When you're reading an anthology of poetry and you come across a title like "To a Waterfowl," you might think to yourself, "I bet this is one of those poems about nature." You wouldn't be wrong to think that because, true to its title, the poem is in fact about a waterfowl. More specifically, it's about a waterfowl that is flying around in the sky, one that appears to have the ability to fly and fly and fly for a really long time, even when it's cold out and night is approaching.
But the poem isn't just about a waterfowl with impressive stamina, and in this regard the title is just a wee-bit misleading. At the end of the day, the waterfowl is just the occasion of the poem. The speaker notices the waterfowl flying, starts thinking about it, and then has a revelation about the spiritual order of the universe. In other words, it's not really a nature poem, or rather it's a poem about the spiritual nature of the world (the speaker ends up claiming that the whole world is guided and maintained by a mysterious "Power"). If you wanted to give the poem a shiny new title, you could call it: "Thanks, waterfowl, for helping me see things right." That's not as catchy, though.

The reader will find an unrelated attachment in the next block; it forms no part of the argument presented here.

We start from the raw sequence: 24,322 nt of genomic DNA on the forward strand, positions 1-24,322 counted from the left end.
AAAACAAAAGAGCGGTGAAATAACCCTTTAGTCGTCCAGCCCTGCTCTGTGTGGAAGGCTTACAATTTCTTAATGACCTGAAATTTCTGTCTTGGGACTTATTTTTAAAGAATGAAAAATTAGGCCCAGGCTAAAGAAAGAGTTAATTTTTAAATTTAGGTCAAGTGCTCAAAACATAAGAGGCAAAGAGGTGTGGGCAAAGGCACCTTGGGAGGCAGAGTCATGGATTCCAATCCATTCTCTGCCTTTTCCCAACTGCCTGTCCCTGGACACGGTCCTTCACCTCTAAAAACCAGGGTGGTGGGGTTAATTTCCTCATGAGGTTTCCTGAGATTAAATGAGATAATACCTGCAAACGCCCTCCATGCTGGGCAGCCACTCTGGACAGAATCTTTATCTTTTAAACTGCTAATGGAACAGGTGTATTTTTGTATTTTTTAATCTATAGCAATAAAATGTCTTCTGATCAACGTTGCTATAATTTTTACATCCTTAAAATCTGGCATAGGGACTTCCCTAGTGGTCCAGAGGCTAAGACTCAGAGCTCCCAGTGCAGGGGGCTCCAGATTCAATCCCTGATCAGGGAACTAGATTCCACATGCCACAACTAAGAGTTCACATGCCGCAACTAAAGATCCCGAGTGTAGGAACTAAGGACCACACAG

There is one other little matter to talk about with respect to the title. "To a Waterfowl" is by no means the only poem in the English language to break out a bird dedication in the title. For example, there is John Keats's "Ode to a Nightingale", and Percy Shelley's "To a Skylark". Even though we can't be sure if Bryant knew of these poems when he wrote "To a Waterfowl," most of these types of poems tend to have certain similarities that a title like "To a [Name of Bird]" should bring to mind (like a direct address to a bird, a discussion of bird, and then a shift towards larger spiritual questions). In that way, whether he knew it or not, Bryant was taking his place in a well-established tradition of poetry, reflected in his poem's title.